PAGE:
2

The Covariance and Contravariance feature is well supported in C# and Java collections. However C++ doesn't support them in their STL containers. Why is it so?

For example the below code will compile in C# and Java but not in C++. (The syntax will have to be translated to the specific language though)

class Base
{

};

class Child : public Base
{

};

int main()
{
    std::vector<Base*> baseArray;
    std::vector<Child*> ChildArray;

    baseArray = ChildArray;

    return 0;
}
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    The C# counterpart of std::vector is List<T> which is invariant so your example would not compile. – Lee Oct 3 at 16:31
  • The question of "why does language X not support feature Y?" is vague and not answerable. Language designers are not required to provide an explanation for why they did not do work that you happen to think they ought to have done, any more than you are required to provide explanations for "why not" questions I could ask you, like "why do you not live on a farm in France?" or "why did you not buy a car on January 3rd of last year?" You can clarify the question by phrasing it as a "what" question. – Eric Lippert Oct 3 at 20:26
  • @EricLippert I agree to your argument but with due respect disagree to your conclusion. To a question "why do you not live on a farm in France?", a fairly acceptable answer could be "coz i can't afford it there" but it may not be agreeable to say that "coz the moon is blue" :) – Sisir Oct 4 at 8:46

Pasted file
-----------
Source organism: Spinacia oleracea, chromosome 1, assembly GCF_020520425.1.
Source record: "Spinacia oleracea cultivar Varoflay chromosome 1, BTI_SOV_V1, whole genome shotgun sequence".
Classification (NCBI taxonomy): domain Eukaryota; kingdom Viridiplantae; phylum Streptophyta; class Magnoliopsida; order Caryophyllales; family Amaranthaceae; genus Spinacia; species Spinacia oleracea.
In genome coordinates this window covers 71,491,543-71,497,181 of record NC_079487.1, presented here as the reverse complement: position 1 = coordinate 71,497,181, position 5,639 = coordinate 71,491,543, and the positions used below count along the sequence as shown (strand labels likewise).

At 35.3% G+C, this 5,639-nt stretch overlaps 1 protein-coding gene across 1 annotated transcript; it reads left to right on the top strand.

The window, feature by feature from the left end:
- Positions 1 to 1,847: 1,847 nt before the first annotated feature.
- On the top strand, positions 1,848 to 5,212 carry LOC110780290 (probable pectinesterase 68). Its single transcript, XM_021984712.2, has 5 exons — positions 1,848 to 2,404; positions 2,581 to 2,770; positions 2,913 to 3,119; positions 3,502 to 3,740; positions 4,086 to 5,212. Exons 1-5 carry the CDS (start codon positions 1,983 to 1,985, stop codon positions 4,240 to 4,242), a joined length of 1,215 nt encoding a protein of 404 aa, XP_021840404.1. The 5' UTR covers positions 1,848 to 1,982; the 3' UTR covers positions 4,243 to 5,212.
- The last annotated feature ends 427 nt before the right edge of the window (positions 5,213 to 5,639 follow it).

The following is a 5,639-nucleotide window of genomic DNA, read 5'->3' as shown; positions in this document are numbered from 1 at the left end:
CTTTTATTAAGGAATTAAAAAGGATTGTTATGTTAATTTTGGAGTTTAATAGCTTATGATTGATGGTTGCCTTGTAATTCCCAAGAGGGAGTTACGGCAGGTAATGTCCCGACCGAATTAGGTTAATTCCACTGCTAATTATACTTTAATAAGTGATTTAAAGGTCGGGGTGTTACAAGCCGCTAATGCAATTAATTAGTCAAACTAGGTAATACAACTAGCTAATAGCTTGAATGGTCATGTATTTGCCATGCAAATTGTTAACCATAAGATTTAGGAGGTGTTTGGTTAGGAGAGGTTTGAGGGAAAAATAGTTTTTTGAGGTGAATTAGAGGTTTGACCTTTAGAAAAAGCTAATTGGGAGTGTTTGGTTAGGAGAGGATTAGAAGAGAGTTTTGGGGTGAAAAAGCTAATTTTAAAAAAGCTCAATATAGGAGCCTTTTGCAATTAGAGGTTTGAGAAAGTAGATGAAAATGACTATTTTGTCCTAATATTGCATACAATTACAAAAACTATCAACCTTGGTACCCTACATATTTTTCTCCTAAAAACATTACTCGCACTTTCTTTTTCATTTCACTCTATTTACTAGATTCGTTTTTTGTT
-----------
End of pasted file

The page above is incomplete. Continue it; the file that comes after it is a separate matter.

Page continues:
• With this question, I am trying to understand 2 things actually: 1) Is it not possible to implement it in C++ due to the design of the language or it was just that the language designers thought to leave it aside for now? 2) How does C++ solve the problem that covariance is meant to solve? – Sisir Oct 4 at 8:52
  • 1
7

The reason is the underlying object and memory models.

To simplify the reasoning:

  • In java and C#, objects of a class are managed by reference. Containers do not store directly the object value but a reference that says where to find the value. It is therefore technically easy to mix objects of different types in the same container (polymorphism) or to use the container for objects of covariant types. The only constraint is the language semantics. This facilitates significantly the implementation of covariant containers.

  • In C++, objects are managed by value, following the rules of its memory model, which basically requires that objects of a given type a stored within a fixed size (which of course can contain pointers to elements having a dynamic size). A container therefore has to know the type of its objects at compile-time. Unfortunately (or not) C++ also allows for separate compilation. So when you compile a container for Animals in one translation unit, the compiler might not know the size of a Cat (which might not even yet be developed). All this makes it extremely difficult to implement covariance in the language.

Interestingly, in C# you can have objects that are managed by value (in the case of a struct). But as this Microsoft documentation and this SO question explain, variance only applies to reference types.

Of course, all this is simplified explanations and language-lawyers could argue on some details, but i hope it helps to grasp the idea.

  • 1